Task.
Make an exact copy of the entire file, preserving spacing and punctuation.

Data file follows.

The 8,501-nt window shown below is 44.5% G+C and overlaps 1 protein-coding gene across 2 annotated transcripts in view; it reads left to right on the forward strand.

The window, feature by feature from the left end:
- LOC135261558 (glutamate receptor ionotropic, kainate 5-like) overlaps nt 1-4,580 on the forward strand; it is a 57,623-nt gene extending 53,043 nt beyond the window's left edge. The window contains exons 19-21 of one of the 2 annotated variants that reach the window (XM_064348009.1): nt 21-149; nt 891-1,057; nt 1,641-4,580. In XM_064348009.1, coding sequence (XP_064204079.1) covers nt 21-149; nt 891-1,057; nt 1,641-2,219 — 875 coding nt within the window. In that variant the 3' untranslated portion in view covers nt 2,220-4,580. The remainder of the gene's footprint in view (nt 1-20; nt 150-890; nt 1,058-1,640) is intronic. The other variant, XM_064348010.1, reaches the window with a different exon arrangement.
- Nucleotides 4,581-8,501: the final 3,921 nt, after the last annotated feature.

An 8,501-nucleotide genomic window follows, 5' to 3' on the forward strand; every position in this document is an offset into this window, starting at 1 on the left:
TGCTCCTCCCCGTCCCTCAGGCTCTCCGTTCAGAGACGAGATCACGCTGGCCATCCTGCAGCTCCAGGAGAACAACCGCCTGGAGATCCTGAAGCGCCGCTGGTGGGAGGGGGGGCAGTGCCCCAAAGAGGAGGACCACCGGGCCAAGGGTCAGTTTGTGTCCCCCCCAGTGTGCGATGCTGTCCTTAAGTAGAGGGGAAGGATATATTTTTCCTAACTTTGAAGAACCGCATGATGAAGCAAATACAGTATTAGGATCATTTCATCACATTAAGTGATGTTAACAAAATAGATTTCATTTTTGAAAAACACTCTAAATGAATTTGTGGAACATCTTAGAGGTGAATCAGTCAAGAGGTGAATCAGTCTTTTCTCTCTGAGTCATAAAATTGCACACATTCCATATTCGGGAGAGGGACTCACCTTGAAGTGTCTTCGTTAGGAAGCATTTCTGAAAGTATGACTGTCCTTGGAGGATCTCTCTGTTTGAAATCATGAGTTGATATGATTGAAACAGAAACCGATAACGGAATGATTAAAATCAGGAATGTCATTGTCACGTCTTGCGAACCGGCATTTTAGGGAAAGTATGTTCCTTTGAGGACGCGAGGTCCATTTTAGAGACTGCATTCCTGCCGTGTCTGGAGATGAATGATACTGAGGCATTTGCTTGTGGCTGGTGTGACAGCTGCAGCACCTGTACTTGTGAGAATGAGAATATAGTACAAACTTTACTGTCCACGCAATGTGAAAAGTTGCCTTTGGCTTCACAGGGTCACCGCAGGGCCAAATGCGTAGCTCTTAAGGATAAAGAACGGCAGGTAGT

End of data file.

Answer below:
The 8,501-nt window shown below is 44.5% G+C and overlaps 1 protein-coding gene across 2 annotated transcripts in view; it reads left to right on the forward strand.

The window, feature by feature from the left end:
- LOC135261558 (glutamate receptor ionotropic, kainate 5-like) overlaps nt 1-4,580 on the forward strand; it is a 57,623-nt gene extending 53,043 nt beyond the window's left edge. The window contains exons 19-21 of one of the 2 annotated variants that reach the window (XM_064348009.1): nt 21-149; nt 891-1,057; nt 1,641-4,580. In XM_064348009.1, coding sequence (XP_064204079.1) covers nt 21-149; nt 891-1,057; nt 1,641-2,219 — 875 coding nt within the window. In that variant the 3' untranslated portion in view covers nt 2,220-4,580. The remainder of the gene's footprint in view (nt 1-20; nt 150-890; nt 1,058-1,640) is intronic. The other variant, XM_064348010.1, reaches the window with a different exon arrangement.
- Nucleotides 4,581-8,501: the final 3,921 nt, after the last annotated feature.

An 8,501-nucleotide genomic window follows, 5' to 3' on the forward strand; every position in this document is an offset into this window, starting at 1 on the left:
TGCTCCTCCCCGTCCCTCAGGCTCTCCGTTCAGAGACGAGATCACGCTGGCCATCCTGCAGCTCCAGGAGAACAACCGCCTGGAGATCCTGAAGCGCCGCTGGTGGGAGGGGGGGCAGTGCCCCAAAGAGGAGGACCACCGGGCCAAGGGTCAGTTTGTGTCCCCCCCAGTGTGCGATGCTGTCCTTAAGTAGAGGGGAAGGATATATTTTTCCTAACTTTGAAGAACCGCATGATGAAGCAAATACAGTATTAGGATCATTTCATCACATTAAGTGATGTTAACAAAATAGATTTCATTTTTGAAAAACACTCTAAATGAATTTGTGGAACATCTTAGAGGTGAATCAGTCAAGAGGTGAATCAGTCTTTTCTCTCTGAGTCATAAAATTGCACACATTCCATATTCGGGAGAGGGACTCACCTTGAAGTGTCTTCGTTAGGAAGCATTTCTGAAAGTATGACTGTCCTTGGAGGATCTCTCTGTTTGAAATCATGAGTTGATATGATTGAAACAGAAACCGATAACGGAATGATTAAAATCAGGAATGTCATTGTCACGTCTTGCGAACCGGCATTTTAGGGAAAGTATGTTCCTTTGAGGACGCGAGGTCCATTTTAGAGACTGCATTCCTGCCGTGTCTGGAGATGAATGATACTGAGGCATTTGCTTGTGGCTGGTGTGACAGCTGCAGCACCTGTACTTGTGAGAATGAGAATATAGTACAAACTTTACTGTCCACGCAATGTGAAAAGTTGCCTTTGGCTTCACAGGGTCACCGCAGGGCCAAATGCGTAGCTCTTAAGGATAAAGAACGGCAGGTAGT